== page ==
Below via USDOJ/FL:

Miami Beach Sex Trafficker Sentenced To 30 Years in Prison For International Trafficking Scheme Targeting Foreign University Students

Defendant Lured Foreign Students on False Promises in Furtherance of Interstate Prostitution and Erotic Massage Enterprise

Chief United States District Court Judge K. Michael Moore of the Southern District of Florida sentenced Jeffrey Jason Cooper, 47, of Miami Beach, Florida, to 30 years in prison for sex trafficking and related violations arising from the defendant’s scheme to recruit foreign students on false promises of legitimate summer jobs, and then to advertise them to customers of his prostitution and erotic massage enterprise. Chief Judge Moore also ordered Cooper to pay $8,640.00 in restitution to the victims.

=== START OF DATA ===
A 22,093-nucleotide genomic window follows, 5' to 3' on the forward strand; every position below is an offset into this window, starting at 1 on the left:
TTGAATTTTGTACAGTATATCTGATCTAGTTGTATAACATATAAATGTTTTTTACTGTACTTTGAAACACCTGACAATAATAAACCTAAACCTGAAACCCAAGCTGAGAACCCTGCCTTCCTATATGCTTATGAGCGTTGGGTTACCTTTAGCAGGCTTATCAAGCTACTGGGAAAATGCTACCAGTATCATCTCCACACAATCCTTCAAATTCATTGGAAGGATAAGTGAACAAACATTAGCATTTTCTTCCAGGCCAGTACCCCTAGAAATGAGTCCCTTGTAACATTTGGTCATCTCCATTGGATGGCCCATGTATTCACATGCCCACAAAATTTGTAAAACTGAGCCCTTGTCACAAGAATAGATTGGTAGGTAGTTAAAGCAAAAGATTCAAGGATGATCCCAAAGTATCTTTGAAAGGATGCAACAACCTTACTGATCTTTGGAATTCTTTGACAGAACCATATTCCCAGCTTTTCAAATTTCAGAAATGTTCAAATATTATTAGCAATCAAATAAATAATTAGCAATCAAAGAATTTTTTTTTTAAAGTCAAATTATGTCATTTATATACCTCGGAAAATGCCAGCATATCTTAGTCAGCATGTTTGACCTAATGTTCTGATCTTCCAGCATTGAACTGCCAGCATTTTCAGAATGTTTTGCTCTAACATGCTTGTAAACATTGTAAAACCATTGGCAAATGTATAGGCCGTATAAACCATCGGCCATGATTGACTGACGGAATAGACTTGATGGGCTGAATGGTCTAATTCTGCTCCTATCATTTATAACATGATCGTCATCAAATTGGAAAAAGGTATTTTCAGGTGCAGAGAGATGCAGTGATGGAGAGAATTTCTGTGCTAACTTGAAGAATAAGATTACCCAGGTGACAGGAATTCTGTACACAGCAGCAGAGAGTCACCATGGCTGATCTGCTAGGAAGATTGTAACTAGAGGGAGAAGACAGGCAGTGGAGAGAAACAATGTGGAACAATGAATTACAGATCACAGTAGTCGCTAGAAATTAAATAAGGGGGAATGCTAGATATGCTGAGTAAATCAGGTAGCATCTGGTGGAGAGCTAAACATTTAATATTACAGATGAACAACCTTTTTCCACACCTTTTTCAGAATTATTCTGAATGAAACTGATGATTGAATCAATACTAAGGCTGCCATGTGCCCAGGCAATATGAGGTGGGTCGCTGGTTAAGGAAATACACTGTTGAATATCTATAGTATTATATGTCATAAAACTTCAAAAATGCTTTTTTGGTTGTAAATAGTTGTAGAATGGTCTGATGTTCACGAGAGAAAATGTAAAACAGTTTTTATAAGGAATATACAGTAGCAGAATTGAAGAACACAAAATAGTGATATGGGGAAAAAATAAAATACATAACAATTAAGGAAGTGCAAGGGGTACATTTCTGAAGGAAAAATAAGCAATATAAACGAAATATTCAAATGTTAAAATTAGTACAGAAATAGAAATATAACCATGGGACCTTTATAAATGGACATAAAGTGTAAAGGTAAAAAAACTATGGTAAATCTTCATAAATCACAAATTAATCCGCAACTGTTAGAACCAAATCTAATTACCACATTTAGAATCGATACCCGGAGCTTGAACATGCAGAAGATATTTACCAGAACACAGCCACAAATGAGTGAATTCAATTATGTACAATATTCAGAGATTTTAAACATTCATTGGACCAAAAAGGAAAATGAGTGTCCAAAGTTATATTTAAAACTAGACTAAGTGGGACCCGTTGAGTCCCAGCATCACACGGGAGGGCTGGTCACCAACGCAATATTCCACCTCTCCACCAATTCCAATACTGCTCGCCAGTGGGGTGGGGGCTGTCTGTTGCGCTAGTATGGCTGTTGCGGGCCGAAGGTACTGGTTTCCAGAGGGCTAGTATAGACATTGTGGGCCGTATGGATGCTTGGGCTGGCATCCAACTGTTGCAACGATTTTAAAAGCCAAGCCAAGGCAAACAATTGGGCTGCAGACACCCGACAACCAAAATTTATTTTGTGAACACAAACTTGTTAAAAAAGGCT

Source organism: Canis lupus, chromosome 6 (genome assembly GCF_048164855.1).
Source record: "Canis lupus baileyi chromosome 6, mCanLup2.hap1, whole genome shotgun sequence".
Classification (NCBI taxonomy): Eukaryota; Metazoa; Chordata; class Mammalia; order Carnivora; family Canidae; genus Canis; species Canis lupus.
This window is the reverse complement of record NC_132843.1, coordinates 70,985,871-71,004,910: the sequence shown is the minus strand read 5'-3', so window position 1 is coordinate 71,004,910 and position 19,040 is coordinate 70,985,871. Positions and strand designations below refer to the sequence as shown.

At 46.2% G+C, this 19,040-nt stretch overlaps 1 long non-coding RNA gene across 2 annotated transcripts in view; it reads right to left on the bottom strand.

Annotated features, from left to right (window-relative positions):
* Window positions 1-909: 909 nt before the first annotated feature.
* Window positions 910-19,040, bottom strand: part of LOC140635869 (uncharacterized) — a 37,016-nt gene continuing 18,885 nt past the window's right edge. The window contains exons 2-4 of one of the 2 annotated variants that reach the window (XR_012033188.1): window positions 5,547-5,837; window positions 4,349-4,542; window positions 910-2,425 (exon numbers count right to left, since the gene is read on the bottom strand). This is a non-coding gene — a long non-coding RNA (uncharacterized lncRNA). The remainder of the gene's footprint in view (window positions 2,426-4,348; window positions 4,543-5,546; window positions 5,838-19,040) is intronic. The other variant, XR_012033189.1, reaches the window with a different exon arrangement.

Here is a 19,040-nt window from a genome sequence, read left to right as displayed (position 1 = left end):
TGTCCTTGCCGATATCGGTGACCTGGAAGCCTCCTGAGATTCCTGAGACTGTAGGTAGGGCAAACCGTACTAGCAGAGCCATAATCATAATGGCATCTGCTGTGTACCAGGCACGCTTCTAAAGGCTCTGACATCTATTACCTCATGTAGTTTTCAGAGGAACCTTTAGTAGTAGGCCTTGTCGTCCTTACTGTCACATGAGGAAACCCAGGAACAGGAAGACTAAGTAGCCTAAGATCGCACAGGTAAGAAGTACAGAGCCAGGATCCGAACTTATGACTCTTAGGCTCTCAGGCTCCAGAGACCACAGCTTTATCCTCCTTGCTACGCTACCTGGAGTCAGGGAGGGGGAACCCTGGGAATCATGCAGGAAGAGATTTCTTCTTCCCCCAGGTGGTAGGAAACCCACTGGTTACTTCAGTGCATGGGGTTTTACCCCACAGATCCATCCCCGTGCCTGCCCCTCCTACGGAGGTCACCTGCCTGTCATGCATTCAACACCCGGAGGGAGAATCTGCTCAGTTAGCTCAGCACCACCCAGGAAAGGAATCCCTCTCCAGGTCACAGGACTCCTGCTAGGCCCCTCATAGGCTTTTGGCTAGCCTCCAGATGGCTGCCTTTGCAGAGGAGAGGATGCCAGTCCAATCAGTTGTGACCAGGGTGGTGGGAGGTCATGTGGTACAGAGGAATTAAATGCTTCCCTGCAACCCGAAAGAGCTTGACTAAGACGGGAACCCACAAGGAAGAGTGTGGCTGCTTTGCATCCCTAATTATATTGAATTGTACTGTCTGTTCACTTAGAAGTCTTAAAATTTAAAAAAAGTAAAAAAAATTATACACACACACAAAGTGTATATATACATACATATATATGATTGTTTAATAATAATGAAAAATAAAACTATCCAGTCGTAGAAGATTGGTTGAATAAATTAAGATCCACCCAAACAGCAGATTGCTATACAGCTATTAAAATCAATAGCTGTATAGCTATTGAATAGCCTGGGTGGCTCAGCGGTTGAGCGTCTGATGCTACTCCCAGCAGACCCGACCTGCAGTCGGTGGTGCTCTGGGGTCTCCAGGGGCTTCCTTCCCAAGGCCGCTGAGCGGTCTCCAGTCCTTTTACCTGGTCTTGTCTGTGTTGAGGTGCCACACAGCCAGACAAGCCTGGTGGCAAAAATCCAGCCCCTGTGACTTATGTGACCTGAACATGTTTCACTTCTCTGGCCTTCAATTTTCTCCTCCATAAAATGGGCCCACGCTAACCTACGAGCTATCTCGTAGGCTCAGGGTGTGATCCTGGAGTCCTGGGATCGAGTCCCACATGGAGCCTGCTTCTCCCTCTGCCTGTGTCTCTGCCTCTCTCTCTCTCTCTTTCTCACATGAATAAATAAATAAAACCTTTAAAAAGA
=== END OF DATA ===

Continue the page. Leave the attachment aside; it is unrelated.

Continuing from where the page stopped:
A jury convicted Cooper on Nov. 17, 2016, of five counts of sex trafficking and attempted sex trafficking by fraud, three counts of wire fraud, two counts of importing and attempting to import aliens for prostitution or immoral purposes, and one count of using a facility of interstate commerce to operate a prostitution enterprise. According to evidence presented during the four-day trial, Cooper recruited foreign university students from Kazakhstan through the Department of State’s Summer Work Travel Program, falsely promising them clerical jobs at his fictitious yoga studio. In addition to defrauding the students, Cooper fraudulently induced an educational exchange agency to sponsor the victims’ visas, and caused government officials to issue the victims temporary, non-immigrant “J-1” visas based on Cooper’s false and fraudulent offer of legitimate summer jobs.